AA Buyer's Guide: Engine configurations
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Over the decades, countless engine configurations have been used with varying degrees of success. There have been single-cylinder cars like the tiny Peel P50, for example. At the other end of the scale, Volkswagen Group has produced a huge 8.0-litre W16 engine for Bugatti, which is used in the Veyron and Chiron models and is capable of up to 1177kW.
Selecting the right engine is important for manufacturers, as it directly affects important characteristics like power, economy, exhaust pitch and even the weight balance.
The inline three
Not so long ago, inline three-cylinder engines were only found on motorbikes or tractors where excess noise wasn’t an issue.
In recent years, however, a number of car manufacturers have revised the “straight three” engine, refining it and adding turbochargers to increase both power and improve economy. Large manufacturers like VW favour three-cylinder engines and these are utilised in two out of three variants of the Polo and T-Cross currently on offer.
These engines are also particularly popular in the Japanese kei-car scene due to their compact size and efficiency, where a maximum 660cc capacity is mandated.
The humble configuration of three cylinders is not only efficient, it can be powerful too. Take the Toyota GR Yaris: with a displacement of only 1618cc, it produces a jaw-dropping 200kW/370Nm! Fuel efficiency is 7.6l/100km, with a CO2 rating of 172g/km.
We predict the popularity of inline threes continuing for the foreseeable future.
The inline four
The inline four is perfect for front-drive applications due to its compact dimensions. These engines are excellent for a wide range of power requirements - they can either be boosted with a turbo for some extra “oomph”, or be run very economically (in hybrids, for example)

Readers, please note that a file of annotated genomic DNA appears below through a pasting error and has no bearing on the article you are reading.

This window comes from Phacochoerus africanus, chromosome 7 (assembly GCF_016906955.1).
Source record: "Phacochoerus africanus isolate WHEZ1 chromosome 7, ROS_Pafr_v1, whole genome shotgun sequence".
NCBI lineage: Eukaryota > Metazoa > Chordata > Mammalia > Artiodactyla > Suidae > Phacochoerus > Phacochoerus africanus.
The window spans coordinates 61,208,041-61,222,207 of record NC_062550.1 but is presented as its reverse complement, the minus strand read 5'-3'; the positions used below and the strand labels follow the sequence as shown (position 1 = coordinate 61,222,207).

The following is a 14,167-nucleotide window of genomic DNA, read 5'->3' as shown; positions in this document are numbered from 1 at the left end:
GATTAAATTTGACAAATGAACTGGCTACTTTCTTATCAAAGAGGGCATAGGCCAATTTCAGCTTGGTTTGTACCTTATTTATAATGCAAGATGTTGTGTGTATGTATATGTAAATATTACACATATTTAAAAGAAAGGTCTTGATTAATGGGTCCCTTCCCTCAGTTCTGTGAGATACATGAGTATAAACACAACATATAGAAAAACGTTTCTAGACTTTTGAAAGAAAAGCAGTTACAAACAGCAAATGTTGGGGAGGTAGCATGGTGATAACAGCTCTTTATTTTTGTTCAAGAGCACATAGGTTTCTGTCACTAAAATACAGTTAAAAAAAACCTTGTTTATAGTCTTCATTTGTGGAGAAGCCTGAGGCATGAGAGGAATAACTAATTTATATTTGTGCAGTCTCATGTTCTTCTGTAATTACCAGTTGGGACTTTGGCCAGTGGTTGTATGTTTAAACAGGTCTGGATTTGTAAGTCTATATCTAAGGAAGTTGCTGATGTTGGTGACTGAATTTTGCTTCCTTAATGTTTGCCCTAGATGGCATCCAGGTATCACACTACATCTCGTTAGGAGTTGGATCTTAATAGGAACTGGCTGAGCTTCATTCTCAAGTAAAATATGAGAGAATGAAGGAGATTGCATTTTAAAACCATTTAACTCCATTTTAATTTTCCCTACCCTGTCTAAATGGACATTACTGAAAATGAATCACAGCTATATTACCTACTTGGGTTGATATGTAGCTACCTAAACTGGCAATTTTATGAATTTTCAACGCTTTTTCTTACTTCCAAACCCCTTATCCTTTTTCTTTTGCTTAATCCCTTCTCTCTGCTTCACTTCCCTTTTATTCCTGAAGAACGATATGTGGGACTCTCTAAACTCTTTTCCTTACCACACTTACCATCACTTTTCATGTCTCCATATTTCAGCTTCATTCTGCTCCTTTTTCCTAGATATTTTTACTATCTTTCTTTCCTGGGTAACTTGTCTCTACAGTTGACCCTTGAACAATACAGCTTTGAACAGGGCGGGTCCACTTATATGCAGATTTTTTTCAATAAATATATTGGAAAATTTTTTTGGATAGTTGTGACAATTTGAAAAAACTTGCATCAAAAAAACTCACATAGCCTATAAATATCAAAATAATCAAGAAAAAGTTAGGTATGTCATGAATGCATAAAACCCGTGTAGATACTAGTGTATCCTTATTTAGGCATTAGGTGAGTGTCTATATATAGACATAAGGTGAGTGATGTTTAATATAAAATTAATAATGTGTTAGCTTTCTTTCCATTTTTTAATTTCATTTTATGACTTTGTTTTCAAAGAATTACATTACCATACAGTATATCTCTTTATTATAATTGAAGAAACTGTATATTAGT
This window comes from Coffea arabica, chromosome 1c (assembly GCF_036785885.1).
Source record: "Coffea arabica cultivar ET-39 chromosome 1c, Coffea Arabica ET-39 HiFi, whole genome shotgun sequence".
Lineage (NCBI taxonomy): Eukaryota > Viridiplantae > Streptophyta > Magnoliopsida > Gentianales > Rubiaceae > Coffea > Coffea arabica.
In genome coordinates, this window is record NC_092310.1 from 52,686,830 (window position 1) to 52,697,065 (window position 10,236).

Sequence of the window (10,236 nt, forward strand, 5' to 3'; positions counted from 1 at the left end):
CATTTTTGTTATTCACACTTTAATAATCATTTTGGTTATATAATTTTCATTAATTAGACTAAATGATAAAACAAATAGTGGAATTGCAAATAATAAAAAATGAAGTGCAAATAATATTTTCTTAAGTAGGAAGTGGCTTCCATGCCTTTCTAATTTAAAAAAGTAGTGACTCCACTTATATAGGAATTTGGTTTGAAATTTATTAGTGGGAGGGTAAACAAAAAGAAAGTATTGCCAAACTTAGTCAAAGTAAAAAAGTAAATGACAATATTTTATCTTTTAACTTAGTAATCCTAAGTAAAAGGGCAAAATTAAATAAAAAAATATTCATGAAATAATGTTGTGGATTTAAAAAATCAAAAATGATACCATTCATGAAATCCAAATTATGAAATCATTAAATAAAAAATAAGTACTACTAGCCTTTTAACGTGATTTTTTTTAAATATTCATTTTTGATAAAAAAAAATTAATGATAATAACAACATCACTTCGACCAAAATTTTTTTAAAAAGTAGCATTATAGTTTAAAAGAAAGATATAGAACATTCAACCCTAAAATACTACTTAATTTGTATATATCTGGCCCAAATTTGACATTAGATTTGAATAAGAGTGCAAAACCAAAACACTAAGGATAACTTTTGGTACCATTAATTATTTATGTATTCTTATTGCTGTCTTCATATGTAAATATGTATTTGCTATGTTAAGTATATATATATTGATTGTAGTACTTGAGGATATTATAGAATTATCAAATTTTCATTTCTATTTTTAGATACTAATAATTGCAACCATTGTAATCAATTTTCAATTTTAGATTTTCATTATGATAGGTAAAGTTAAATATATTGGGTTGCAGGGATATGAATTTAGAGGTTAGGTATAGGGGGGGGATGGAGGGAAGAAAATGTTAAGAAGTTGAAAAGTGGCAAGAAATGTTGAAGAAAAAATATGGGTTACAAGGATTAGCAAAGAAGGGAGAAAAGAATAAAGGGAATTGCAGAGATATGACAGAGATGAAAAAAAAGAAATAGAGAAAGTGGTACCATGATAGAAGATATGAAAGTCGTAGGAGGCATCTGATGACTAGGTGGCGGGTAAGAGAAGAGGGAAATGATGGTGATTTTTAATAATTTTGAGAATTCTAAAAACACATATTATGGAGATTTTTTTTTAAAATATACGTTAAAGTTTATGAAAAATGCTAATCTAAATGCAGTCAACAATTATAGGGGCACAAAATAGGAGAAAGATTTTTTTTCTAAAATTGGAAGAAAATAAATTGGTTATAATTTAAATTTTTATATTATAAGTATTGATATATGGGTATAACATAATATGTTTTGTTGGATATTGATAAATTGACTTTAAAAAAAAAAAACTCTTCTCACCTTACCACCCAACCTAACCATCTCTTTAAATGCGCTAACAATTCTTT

But sometimes displacement is limited, as they require balance shafts. Toyota, Honda and Mazda all currently favour four-cylinder engines, tweaking and perfecting their designs over the years.
They’re also well suited to mid-mounted applications such as in the MG F/TF of yesteryear with its memorable Rover K-series engine and (of course) the classic Toyota MR2.
The flat four and flat six
Flat fours and sixes (sometimes referred to as “horizontally opposed” engines) offer the benefit of a very low centre of gravity, along with their own signature exhaust note.
Over the years, several manufacturers have opted for these configurations, including Subaru, VW and Porsche.
These engines lack the height of many other engines, but they can be fairly wide which means serviceability isn’t always the best; anyone who’s attempted to replace the spark plugs on a Subaru BRZ or Toyota 86 may know the feeling all too well.
The mighty V6
The V6 engine is a bit of a compromise –not too awkward to find space for compared with an inline six, but can be used in transverse and longitudinal applications easily.
The V6 offers good power, but also requires balance shafts to remain silky smooth. It also tends to be more thirsty.
V6 petrol engines have good performance and sound. An example would be the glorious V6 Alfa Romeo Busso engine, which was produced for 26 years due to its popularity. Alfa Romeo still uses a 2.9-litre V6 engine in the Giulia Quadrifoglio sedan.
Kia even uses a 3.3-litre V6 engine in the Stinger GT Sport, which produces 274kW/510Nm.
The much-loved V8
The benefit of V8s is that they are not as long as an inline six and have a rather boxy form factor. They develop considerable power, and in traditional format the cam gear is driven by pushrods.
The main flaw (or benefit, depending on how you look at it) is the V8’s uneven firing order - this is what gives it that signature growl.
Although it’s an older design, there are still quite a few new V8s available to buy from new in New Zealand. Examples include the Jaguar F-Type R, BMW M8 Competition and the Ford Mustang.
Engines are usually the result of a series of compromises. Many manufacturers are looking towards the future and reducing fuel emissions, moving towards being completely electric within the next decade.